Economy adds 1.4 million jobs in August, unemployment falls to 8.4 percent
The U.S. added 1.4 million jobs in August, the Labor Department reported Friday.
The unemployment rate declined to 8.4 percent from 10.2 percent in July, according to the August jobs report, falling below 10 percent for the first time since March. Labor force participation also increased by 0.3 percent in August, an indication of both increasing strength in the job market and rising confidence among job-seekers.
August marks the fourth consecutive month of job gains and declining unemployment since the U.S. economy bottomed out in April. More than 20 million Americans lost their jobs that month, pushing the unemployment rate to a post-Great Depression high of 14.7 percent.
The August jobs report was also in line with the consensus expectations of private-sector economists, who projected gains between 1.2 and 1.4 million jobs last month.
The economy has now recovered roughly 10.7 million of the jobs lost to the pandemic as of August, though the number of unemployed Americans is still 11.5 million above its pre-coronavirus level in February.
August also brought declines in the number of Americans unemployed for less than five weeks and those unemployed for anywhere between five and 14 weeks, while the number of long-term unemployed Americans was little changed.
The solid August jobs report comes amid deep partisan stalemate over another round of coronavirus relief and fiscal stimulus. Economists across the ideological spectrum have called for boosting unemployment benefits, housing protections and further aid to cash-strapped state and local governments.
President Trump hailed the report in a Friday tweet touting the “Great Jobs Numbers!”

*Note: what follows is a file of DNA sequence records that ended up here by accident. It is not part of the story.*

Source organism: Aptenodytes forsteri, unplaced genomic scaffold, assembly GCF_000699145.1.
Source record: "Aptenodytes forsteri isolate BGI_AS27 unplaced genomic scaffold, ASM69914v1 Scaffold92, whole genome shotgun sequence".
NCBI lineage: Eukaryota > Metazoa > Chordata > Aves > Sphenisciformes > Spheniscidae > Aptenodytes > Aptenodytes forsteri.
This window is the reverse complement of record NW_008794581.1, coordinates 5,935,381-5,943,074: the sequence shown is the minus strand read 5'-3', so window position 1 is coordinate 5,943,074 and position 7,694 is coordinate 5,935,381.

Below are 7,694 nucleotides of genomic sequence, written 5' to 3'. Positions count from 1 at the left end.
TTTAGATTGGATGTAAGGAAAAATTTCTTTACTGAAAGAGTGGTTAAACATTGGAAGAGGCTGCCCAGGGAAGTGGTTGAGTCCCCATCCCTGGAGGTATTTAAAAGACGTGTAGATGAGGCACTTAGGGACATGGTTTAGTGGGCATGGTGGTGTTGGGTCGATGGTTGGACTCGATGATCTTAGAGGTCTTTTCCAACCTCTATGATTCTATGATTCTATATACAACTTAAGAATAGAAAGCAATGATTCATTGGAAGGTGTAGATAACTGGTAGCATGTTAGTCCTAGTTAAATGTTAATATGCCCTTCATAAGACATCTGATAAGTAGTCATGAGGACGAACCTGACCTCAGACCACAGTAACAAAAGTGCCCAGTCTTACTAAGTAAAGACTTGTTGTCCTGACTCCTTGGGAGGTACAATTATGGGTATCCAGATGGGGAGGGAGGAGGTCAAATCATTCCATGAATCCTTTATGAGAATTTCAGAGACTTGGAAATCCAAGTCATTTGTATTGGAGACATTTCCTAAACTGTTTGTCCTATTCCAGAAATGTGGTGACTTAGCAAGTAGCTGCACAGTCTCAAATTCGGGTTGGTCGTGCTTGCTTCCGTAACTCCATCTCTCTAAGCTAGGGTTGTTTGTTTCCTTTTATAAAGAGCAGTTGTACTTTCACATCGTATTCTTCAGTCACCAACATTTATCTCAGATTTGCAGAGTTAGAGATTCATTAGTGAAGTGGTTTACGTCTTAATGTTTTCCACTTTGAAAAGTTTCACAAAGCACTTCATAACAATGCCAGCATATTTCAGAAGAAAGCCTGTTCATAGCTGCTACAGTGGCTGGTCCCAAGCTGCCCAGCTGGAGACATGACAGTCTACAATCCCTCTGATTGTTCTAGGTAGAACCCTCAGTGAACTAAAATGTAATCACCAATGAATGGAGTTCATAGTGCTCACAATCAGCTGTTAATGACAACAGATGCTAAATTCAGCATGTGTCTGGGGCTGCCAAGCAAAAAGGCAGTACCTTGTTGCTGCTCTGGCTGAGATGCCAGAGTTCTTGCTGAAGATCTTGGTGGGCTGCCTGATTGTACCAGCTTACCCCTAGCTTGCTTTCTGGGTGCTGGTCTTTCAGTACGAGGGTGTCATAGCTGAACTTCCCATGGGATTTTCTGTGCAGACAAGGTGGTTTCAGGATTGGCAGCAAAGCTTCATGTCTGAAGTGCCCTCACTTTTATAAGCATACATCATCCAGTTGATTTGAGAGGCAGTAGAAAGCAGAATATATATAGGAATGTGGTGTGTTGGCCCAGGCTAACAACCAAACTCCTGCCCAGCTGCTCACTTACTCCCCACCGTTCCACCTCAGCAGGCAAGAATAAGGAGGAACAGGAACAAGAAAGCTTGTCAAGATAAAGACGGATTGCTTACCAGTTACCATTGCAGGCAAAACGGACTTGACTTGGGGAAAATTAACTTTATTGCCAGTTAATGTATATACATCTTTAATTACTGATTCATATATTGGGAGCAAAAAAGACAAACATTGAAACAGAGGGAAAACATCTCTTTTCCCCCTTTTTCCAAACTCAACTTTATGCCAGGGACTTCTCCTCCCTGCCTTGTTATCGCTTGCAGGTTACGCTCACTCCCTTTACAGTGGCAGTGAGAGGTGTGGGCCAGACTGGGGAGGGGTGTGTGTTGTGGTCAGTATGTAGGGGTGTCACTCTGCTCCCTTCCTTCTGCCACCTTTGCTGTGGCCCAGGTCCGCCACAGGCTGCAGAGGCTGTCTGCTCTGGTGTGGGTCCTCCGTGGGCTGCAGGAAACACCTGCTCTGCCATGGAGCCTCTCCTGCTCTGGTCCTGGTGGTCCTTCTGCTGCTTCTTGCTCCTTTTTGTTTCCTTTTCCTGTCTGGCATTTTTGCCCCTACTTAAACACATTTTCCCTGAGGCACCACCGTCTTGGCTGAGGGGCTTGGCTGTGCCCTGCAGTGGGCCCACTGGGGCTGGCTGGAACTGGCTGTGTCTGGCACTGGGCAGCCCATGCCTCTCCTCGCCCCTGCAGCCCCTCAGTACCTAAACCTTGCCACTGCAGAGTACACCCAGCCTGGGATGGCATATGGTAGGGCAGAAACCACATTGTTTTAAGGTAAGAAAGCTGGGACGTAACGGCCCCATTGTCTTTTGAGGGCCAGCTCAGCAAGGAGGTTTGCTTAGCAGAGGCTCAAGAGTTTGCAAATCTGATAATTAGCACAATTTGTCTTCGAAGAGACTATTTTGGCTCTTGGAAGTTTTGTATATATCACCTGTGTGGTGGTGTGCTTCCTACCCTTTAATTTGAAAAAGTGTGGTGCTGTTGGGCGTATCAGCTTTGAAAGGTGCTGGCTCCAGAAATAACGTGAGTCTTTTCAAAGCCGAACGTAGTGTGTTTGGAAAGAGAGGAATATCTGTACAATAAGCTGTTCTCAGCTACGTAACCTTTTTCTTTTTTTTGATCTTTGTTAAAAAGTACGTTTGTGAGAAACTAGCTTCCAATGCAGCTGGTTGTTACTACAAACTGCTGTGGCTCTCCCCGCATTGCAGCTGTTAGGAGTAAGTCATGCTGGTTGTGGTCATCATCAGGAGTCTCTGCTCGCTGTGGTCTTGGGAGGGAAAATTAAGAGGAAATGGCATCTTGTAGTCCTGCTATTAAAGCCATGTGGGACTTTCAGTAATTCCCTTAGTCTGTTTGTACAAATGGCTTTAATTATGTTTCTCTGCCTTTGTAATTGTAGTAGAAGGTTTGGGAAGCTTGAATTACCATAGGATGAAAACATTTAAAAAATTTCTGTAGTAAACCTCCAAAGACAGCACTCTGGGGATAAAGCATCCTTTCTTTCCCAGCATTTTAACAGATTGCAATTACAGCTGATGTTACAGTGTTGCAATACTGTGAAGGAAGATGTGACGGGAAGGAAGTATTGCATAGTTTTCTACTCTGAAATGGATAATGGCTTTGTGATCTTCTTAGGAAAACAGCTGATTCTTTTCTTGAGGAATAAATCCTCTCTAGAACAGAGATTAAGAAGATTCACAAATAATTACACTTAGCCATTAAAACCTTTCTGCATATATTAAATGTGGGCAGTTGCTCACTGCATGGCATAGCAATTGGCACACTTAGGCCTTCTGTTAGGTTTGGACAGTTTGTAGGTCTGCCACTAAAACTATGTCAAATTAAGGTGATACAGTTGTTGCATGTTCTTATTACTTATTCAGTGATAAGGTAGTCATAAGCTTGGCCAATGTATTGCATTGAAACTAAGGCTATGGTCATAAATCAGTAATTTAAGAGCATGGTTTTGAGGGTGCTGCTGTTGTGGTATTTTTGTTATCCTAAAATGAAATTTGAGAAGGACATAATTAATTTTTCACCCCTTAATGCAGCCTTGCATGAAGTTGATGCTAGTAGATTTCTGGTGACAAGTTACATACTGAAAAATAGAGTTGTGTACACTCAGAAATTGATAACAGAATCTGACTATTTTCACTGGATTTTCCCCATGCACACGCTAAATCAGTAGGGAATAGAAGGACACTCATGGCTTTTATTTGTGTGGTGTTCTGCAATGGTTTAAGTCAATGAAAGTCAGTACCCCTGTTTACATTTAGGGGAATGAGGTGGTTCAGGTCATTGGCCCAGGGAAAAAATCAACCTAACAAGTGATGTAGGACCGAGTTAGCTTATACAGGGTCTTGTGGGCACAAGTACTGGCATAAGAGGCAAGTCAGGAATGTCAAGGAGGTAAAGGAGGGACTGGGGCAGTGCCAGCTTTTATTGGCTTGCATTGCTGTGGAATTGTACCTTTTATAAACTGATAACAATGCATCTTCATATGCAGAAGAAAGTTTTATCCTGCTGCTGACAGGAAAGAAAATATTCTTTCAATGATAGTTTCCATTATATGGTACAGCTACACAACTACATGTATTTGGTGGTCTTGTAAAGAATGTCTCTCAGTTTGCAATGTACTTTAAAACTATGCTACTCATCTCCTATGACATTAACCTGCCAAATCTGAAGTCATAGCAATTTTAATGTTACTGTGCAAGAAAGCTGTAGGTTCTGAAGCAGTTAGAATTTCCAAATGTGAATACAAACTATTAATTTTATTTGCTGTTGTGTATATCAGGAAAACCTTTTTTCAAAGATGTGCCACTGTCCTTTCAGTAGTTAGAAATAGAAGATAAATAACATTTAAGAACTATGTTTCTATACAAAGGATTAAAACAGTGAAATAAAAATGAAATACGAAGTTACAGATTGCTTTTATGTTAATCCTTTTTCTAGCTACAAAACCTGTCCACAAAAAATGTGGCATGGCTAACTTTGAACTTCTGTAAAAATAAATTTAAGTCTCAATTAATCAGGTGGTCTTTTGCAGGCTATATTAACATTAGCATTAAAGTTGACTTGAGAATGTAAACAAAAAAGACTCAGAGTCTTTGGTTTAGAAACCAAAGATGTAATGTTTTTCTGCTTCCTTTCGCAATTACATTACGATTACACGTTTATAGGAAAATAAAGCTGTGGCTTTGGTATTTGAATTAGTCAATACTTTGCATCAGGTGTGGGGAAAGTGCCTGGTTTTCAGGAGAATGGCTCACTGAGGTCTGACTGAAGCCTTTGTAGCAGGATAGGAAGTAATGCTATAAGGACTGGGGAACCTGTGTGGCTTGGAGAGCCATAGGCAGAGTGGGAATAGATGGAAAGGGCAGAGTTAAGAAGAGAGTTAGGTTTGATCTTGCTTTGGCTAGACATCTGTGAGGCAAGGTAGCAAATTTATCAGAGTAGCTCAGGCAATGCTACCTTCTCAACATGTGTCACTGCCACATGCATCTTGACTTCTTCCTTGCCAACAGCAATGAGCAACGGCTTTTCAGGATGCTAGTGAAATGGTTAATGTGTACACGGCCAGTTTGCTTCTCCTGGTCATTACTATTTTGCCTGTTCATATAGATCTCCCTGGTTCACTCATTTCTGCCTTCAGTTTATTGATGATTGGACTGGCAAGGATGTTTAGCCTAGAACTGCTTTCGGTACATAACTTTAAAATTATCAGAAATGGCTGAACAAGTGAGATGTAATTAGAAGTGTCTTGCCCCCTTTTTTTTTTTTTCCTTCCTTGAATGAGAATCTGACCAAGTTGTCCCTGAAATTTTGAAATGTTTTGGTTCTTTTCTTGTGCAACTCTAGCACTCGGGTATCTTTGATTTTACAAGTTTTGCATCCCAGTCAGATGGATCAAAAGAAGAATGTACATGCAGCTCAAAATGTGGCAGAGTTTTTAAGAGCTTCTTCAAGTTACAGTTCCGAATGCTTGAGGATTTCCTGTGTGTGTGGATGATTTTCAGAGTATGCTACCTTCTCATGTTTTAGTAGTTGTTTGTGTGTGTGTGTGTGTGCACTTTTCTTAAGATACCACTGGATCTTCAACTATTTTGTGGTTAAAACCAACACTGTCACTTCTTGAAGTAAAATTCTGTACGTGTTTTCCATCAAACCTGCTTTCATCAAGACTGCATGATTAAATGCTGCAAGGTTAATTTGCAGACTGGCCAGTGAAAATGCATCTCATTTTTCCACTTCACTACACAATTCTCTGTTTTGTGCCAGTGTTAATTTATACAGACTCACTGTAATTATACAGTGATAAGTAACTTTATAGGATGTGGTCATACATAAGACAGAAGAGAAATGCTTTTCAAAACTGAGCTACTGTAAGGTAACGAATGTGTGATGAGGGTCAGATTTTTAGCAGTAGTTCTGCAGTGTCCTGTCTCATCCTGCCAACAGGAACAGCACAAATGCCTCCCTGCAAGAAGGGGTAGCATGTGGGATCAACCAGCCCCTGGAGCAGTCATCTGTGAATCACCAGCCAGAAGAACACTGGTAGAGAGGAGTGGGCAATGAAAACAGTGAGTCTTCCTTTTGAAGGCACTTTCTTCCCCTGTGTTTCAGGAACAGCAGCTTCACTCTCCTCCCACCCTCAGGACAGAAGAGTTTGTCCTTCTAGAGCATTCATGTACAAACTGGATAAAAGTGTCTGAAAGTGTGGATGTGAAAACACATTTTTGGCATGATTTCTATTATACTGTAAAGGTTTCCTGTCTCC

“Great Jobs Numbers! 1.37 Million Jobs Added In August. Unemployment Rate Falls To 8.4% (Wow, much better than expected!). Broke the 10% level faster and deeper than thought possible,” Trump tweeted at 9:04 a.m., 26 minutes before the federal ban on executive branch commentary about market-moving data with one hour of release expired.
Republican leaders who favor a smaller package closer to $1 trillion seized on the August numbers as proof that lawmakers should be focused on bringing Americans back to work as quickly as possible.
“For four months in a row now, Americans safely and sensibly got back to work,” said Sen. John Barrasso (R-Wyo.), chairman of the Senate Republican Conference.
“Republicans are ready to pass targeted and focused relief to get millions more people back on the job. Democrats are blocking this help.”
Even so, the August jobs report showed dangerous signs of a slowing recovery that could be further threatened by a plateau in coronavirus cases heading into autumn.
The number of those who have lost their job permanently increased by 534,000 in August, rising to 3.4 million in total and 2.1 million since February. An increasing number of permanent job losses reflects deepening long-term to damage to the economy as more temporary layoffs become permanent.
Some of the industries hit hardest by the pandemic have yet to recover many of the workers lost in March and April. The food and beverage service industry regained 134,000 workers in August and 3.6 million workers since April, but still has 2.5 million fewer workers than it did in February.
Retailers also added 249,000 jobs in August, but still have 655,000 fewer workers than in February.
One-fourth of the overall August employment gain also came from government jobs, including the hiring of 238,000 temporary census workers. Those hired to help conduct the census will lose those jobs after they are completed.
“The private sector added only 1.0 million jobs in August, down from 4.7 million in June and 1.5 million in July. That suggests the jobs recovery is slowing down,” wrote Julia Pollak, labor economist at ZipRecruiter, in a Friday tweet.
“If we sustain the current pace of recovery, it will be a full year before private sector employment returns to pre-Covid February levels. If the pace of recovery continues to slow, the crisis could drag on for several years.”
The gap between white unemployment and Black unemployment also increased in August, according to Gbenga Ajilore, senior economist at the left-leaning Center for American Progress. That is a troubling sign given the persistently higher rates of unemployment experienced by Black Americans and the disproportionate toll of the pandemic felt by communities of color.
Updated at 10:02 a.m.